It is often said that the real work begins once you have a judgment against an individual or business. The skills of a licensed attorney can be invaluable in this arena. The post-judgment process, or Supplemental Proceedings as it is formally known in North Carolina, can appear to be a maze of confusing and ambiguous statutes.
It is not at all clear which processes are available and in which order they should be taken.
Kurtz Law is well-versed in post-judgment collection. We assist our clients with the following:
∙ Notice of Rights and exemptions
∙ Writs of Execution and Possession
∙ Debtor examinations
∙ Bank garnishments
∙ Supplemental Proceedings, including debtor Interrogatories
∙ Asset seizure and execution sales
∙ Motions in Supplemental Proceedings, including Motions forbidding transfer of the debtor’s property and motions for property in the hands of third parties
∙ Assignments for the benefit of the creditor
∙ Sheriff’s demand for information
Our goal is to use all of the collections procedures that the law allows.
To make the best effort, we gather as much information as possible about the debtor including, but not limited to, real property, personal and corporate information on the owners of the business, personal property, UCC filings, sources of income for the debtor, pending lawsuits and judgments, state and federal tax lien filings and any other information that could lead to assets.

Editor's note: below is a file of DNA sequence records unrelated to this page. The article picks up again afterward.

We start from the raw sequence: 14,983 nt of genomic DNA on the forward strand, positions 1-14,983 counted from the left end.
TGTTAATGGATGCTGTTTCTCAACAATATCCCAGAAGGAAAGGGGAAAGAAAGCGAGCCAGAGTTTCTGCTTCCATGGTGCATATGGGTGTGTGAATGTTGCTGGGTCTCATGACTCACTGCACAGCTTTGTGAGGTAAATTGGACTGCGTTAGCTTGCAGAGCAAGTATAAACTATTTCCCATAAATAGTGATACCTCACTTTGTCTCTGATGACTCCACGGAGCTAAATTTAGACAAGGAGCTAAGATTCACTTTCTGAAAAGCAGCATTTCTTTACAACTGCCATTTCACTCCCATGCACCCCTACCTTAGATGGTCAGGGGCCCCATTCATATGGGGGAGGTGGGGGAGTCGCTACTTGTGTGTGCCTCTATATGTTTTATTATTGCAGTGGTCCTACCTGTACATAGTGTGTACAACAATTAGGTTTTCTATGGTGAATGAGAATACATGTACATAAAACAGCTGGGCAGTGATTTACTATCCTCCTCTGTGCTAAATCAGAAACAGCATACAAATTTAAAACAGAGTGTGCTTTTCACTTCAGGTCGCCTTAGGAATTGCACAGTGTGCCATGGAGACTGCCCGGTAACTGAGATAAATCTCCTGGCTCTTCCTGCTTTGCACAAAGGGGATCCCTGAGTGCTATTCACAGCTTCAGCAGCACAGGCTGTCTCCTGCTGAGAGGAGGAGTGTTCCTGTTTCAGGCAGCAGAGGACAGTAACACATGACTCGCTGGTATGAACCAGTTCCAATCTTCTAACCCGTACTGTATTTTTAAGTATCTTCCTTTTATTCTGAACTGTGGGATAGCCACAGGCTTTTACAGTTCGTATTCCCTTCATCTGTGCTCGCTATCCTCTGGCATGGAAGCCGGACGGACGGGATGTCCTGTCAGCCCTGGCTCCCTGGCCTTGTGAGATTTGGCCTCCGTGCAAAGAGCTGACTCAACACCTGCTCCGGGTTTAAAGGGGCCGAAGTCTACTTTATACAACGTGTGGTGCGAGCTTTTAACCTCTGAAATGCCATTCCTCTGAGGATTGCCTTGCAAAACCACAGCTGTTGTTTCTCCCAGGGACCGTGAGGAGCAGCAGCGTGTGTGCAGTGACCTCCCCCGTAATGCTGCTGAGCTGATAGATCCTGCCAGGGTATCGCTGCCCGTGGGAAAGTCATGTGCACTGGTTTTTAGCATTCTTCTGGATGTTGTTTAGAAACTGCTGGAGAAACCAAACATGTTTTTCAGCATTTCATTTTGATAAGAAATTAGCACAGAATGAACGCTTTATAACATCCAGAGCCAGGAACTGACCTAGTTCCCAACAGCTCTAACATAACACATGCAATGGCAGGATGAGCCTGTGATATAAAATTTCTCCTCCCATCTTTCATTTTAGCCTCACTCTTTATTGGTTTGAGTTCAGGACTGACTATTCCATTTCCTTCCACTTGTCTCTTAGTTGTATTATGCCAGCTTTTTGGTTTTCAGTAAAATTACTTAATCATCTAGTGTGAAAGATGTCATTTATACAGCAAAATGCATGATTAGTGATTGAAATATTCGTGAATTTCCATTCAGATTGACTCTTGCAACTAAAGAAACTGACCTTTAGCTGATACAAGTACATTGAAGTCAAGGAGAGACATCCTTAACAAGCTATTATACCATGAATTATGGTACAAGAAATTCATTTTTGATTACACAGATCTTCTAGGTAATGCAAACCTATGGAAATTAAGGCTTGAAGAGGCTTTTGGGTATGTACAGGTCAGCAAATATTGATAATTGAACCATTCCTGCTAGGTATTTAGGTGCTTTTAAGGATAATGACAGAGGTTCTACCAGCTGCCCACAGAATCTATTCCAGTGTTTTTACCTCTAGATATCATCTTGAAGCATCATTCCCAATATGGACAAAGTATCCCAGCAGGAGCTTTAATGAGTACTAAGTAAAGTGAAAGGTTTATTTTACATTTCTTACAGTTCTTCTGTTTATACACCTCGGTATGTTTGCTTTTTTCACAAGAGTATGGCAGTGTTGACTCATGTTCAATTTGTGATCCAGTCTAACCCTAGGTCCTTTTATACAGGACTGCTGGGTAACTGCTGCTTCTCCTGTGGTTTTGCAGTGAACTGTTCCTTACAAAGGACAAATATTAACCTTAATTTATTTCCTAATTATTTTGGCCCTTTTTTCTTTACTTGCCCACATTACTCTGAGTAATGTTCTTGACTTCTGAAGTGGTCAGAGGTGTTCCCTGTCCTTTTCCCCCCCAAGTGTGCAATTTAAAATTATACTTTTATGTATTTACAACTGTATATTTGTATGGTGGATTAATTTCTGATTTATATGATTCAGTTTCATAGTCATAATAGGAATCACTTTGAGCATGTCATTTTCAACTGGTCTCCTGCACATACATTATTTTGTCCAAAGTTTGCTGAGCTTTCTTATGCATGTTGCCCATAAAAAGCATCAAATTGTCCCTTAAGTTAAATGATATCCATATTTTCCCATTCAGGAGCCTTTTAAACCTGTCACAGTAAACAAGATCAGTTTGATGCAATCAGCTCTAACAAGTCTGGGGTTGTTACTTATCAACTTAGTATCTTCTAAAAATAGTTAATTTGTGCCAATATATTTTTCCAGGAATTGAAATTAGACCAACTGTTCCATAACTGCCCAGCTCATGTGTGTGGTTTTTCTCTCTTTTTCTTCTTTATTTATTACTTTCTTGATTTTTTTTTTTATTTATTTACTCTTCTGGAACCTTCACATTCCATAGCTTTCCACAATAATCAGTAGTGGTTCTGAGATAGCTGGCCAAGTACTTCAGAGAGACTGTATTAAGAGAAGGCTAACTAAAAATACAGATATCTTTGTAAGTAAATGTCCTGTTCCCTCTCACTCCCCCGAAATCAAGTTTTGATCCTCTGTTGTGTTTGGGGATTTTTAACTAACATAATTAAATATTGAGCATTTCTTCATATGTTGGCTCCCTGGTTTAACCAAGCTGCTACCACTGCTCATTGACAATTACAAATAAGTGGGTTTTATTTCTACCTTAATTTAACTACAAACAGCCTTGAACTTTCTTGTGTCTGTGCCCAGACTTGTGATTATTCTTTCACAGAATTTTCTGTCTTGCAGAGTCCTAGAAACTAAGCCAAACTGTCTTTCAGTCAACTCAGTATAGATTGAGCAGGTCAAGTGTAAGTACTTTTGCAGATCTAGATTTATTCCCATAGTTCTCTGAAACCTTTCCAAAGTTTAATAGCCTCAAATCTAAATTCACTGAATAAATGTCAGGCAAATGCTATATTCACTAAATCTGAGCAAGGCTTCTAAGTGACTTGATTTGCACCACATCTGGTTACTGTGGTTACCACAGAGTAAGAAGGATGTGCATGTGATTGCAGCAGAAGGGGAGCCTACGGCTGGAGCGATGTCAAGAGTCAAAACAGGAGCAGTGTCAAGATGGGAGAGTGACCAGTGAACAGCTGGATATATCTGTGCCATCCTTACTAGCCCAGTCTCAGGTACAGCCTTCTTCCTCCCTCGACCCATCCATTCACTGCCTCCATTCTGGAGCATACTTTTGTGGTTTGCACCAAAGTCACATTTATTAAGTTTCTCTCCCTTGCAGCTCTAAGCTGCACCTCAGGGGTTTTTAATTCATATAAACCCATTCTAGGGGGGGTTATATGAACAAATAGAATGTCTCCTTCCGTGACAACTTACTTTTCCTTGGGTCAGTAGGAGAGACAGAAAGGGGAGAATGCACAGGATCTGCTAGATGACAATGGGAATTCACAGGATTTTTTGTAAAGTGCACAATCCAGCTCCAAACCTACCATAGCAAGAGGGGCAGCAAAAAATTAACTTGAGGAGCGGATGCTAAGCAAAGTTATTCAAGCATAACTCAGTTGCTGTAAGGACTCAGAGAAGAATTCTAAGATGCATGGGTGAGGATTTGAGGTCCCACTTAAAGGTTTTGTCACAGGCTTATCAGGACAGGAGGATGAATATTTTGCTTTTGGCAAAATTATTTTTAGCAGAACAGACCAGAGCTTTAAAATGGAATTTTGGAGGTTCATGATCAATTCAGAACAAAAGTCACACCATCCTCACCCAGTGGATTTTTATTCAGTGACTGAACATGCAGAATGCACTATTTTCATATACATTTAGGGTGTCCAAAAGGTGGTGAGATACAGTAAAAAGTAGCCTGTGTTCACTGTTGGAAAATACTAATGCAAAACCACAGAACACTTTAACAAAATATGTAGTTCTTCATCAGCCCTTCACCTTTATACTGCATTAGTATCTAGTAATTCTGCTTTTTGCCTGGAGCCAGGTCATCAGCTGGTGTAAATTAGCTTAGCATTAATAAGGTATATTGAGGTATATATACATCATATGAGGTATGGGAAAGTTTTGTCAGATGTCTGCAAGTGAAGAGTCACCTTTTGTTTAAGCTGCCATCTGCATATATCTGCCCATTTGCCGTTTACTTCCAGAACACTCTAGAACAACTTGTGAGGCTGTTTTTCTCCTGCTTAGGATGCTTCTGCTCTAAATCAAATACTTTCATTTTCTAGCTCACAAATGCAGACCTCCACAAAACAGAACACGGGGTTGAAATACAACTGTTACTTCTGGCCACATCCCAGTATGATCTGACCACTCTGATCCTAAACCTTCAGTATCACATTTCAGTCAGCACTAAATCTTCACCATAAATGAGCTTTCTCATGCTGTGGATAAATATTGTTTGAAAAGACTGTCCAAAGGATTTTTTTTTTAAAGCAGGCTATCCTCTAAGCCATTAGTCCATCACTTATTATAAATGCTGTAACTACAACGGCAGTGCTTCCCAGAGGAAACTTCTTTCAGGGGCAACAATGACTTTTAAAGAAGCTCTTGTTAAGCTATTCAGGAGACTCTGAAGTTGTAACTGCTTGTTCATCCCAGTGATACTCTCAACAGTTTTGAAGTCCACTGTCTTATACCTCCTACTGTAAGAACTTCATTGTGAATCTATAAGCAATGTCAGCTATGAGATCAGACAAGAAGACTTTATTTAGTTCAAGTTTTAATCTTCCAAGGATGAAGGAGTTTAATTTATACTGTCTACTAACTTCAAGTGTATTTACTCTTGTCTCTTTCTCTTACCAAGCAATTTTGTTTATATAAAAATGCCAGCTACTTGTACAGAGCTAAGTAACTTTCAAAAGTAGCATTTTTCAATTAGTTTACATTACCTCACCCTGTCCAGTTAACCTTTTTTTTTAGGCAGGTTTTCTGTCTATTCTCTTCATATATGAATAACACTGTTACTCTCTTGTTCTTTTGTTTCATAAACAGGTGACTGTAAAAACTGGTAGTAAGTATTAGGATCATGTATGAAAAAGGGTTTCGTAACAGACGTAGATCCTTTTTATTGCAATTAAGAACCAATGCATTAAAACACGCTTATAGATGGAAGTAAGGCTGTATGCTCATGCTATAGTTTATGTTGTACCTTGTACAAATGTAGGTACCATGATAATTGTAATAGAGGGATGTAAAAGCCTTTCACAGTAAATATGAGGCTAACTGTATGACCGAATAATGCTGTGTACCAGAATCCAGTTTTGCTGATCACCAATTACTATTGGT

As the client, you will be able to make informed decisions about the viability of your judgment and avenues for collection.
Judgments in North Carolina are valid for ten years. While a judgment may not appear collectible at the time of its entry, the presence of a judgment against a debtor may be valuable in time.
If you have a judgment that was previously entered and are wondering what steps you may be able to take years later, consult with Kurtz Law for your options.
In the event that a judgment obtained is nearing the end of its life, we can assist you with “renewing” that judgment for an additional ten years.
Judgments obtained in other states and outside of the United States are generally able to be filed for collection in North Carolina. Special statutory provisions govern these types of judgment and it is best to consult with an attorney for the proper procedure.
Once the judgment is filed in North Carolina, we can provide action and consultation on using North Carolina judgment procedures for collection.